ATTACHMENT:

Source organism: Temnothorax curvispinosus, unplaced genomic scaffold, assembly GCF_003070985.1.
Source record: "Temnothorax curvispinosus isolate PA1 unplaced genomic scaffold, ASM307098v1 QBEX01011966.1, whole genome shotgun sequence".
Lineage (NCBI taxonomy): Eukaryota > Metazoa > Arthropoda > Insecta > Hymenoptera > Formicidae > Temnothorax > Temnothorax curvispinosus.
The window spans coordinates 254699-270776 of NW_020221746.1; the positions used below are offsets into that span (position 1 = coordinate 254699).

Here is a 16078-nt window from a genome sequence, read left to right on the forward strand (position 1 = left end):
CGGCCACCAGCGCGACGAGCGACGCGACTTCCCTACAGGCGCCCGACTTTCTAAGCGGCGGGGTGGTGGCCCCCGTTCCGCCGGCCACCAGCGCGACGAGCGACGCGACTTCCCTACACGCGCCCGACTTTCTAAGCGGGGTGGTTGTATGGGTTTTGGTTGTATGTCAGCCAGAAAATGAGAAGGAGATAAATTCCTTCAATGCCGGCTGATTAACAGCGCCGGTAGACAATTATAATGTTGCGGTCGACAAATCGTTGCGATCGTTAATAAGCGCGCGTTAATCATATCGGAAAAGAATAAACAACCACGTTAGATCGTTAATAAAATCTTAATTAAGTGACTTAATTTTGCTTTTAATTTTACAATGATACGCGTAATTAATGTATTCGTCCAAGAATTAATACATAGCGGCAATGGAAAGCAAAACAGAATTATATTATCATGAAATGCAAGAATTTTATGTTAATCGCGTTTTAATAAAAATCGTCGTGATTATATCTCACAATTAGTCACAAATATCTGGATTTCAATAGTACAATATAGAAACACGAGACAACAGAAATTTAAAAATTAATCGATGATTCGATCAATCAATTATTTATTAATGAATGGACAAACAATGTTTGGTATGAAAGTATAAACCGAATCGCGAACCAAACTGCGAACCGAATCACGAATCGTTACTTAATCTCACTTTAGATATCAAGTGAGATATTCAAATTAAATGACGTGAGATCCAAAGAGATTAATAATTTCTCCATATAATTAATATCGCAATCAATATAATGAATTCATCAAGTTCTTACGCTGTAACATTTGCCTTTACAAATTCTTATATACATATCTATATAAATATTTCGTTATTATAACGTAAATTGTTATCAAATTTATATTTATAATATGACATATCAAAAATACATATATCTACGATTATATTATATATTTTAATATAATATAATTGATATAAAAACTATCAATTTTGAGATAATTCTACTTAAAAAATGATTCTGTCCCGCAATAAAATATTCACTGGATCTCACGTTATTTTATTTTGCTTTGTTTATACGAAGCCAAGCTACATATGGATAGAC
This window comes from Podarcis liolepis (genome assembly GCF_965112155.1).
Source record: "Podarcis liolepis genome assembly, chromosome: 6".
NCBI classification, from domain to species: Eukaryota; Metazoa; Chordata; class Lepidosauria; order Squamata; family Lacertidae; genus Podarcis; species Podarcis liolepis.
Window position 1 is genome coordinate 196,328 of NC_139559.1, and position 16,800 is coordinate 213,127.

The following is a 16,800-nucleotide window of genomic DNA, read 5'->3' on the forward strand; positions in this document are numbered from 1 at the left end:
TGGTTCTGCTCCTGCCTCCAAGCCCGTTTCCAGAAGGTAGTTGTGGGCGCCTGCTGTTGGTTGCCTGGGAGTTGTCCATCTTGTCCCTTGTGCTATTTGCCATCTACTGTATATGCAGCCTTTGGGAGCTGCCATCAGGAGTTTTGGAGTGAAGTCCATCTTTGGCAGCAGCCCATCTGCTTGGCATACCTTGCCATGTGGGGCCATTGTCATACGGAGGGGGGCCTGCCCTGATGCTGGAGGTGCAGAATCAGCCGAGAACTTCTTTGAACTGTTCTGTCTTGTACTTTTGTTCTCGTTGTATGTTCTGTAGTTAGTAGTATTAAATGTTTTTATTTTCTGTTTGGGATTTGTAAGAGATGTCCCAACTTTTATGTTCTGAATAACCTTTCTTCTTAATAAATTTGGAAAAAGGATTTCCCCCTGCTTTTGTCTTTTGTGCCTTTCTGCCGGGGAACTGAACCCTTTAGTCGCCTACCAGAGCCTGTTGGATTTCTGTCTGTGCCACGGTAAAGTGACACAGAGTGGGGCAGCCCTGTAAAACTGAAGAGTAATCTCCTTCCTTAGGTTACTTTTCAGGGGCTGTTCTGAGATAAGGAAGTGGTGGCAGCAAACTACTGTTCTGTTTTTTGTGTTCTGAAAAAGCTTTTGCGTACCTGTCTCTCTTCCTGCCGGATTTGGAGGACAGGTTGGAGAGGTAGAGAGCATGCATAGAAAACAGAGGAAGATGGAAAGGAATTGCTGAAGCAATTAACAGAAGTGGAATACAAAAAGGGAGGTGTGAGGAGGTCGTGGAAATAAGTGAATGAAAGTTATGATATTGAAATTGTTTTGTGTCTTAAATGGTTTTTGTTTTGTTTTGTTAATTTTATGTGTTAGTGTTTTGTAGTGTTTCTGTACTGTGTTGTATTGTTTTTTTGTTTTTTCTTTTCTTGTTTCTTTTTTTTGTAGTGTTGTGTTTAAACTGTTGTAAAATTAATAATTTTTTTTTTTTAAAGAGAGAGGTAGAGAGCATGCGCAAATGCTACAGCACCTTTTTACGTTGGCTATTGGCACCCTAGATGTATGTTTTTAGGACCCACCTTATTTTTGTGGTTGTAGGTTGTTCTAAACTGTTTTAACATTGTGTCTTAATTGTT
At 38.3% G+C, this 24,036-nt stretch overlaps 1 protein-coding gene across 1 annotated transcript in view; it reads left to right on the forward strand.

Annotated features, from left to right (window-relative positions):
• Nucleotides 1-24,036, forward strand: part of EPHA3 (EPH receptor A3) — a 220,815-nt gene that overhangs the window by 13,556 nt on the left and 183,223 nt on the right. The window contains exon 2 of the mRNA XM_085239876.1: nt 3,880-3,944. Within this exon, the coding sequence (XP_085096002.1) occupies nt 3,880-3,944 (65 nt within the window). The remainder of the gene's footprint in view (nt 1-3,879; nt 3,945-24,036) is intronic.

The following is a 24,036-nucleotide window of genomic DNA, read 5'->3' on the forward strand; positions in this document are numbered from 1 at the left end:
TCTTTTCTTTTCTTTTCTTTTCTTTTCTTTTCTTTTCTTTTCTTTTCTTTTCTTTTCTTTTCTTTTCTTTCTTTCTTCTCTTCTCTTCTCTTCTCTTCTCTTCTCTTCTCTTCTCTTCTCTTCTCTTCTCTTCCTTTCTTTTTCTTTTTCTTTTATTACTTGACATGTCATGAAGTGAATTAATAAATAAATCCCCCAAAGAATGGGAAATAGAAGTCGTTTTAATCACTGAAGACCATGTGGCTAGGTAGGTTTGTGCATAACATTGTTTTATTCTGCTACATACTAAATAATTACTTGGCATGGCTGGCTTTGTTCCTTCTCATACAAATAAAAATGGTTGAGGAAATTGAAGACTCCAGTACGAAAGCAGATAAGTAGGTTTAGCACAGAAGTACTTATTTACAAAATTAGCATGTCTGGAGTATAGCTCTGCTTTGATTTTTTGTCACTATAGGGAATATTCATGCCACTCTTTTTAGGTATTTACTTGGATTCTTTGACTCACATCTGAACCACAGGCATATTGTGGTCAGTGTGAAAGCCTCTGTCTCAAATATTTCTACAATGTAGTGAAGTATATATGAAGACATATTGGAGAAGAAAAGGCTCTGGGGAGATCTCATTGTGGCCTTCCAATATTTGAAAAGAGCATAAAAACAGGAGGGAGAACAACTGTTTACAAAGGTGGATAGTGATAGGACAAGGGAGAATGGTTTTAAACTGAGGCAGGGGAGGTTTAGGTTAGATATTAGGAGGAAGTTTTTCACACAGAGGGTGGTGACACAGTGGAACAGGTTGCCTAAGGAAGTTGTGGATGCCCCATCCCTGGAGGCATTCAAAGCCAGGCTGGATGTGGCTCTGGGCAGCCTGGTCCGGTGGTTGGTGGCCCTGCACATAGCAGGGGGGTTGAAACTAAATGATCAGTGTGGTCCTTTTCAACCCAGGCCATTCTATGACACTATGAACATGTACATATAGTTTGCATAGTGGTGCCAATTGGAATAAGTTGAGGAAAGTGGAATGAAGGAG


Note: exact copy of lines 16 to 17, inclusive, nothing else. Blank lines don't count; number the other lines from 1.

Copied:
The following is a 24,036-nucleotide window of genomic DNA, read 5'->3' on the forward strand; positions in this document are numbered from 1 at the left end:
TCTTTTCTTTTCTTTTCTTTTCTTTTCTTTTCTTTTCTTTTCTTTTCTTTTCTTTTCTTTTCTTTTCTTTCTTTCTTCTCTTCTCTTCTCTTCTCTTCTCTTCTCTTCTCTTCTCTTCTCTTCTCTTCTCTTCCTTTCTTTTTCTTTTTCTTTTATTACTTGACATGTCATGAAGTGAATTAATAAATAAATCCCCCAAAGAATGGGAAATAGAAGTCGTTTTAATCACTGAAGACCATGTGGCTAGGTAGGTTTGTGCATAACATTGTTTTATTCTGCTACATACTAAATAATTACTTGGCATGGCTGGCTTTGTTCCTTCTCATACAAATAAAAATGGTTGAGGAAATTGAAGACTCCAGTACGAAAGCAGATAAGTAGGTTTAGCACAGAAGTACTTATTTACAAAATTAGCATGTCTGGAGTATAGCTCTGCTTTGATTTTTTGTCACTATAGGGAATATTCATGCCACTCTTTTTAGGTATTTACTTGGATTCTTTGACTCACATCTGAACCACAGGCATATTGTGGTCAGTGTGAAAGCCTCTGTCTCAAATATTTCTACAATGTAGTGAAGTATATATGAAGACATATTGGAGAAGAAAAGGCTCTGGGGAGATCTCATTGTGGCCTTCCAATATTTGAAAAGAGCATAAAAACAGGAGGGAGAACAACTGTTTACAAAGGTGGATAGTGATAGGACAAGGGAGAATGGTTTTAAACTGAGGCAGGGGAGGTTTAGGTTAGATATTAGGAGGAAGTTTTTCACACAGAGGGTGGTGACACAGTGGAACAGGTTGCCTAAGGAAGTTGTGGATGCCCCATCCCTGGAGGCATTCAAAGCCAGGCTGGATGTGGCTCTGGGCAGCCTGGTCCGGTGGTTGGTGGCCCTGCACATAGCAGGGGGGTTGAAACTAAATGATCAGTGTGGTCCTTTTCAACCCAGGCCATTCTATGACACTATGAACATGTACATATAGTTTGCATAGTGGTGCCAATTGGAATAAGTTGAGGAAAGTGGAATGAAGGAG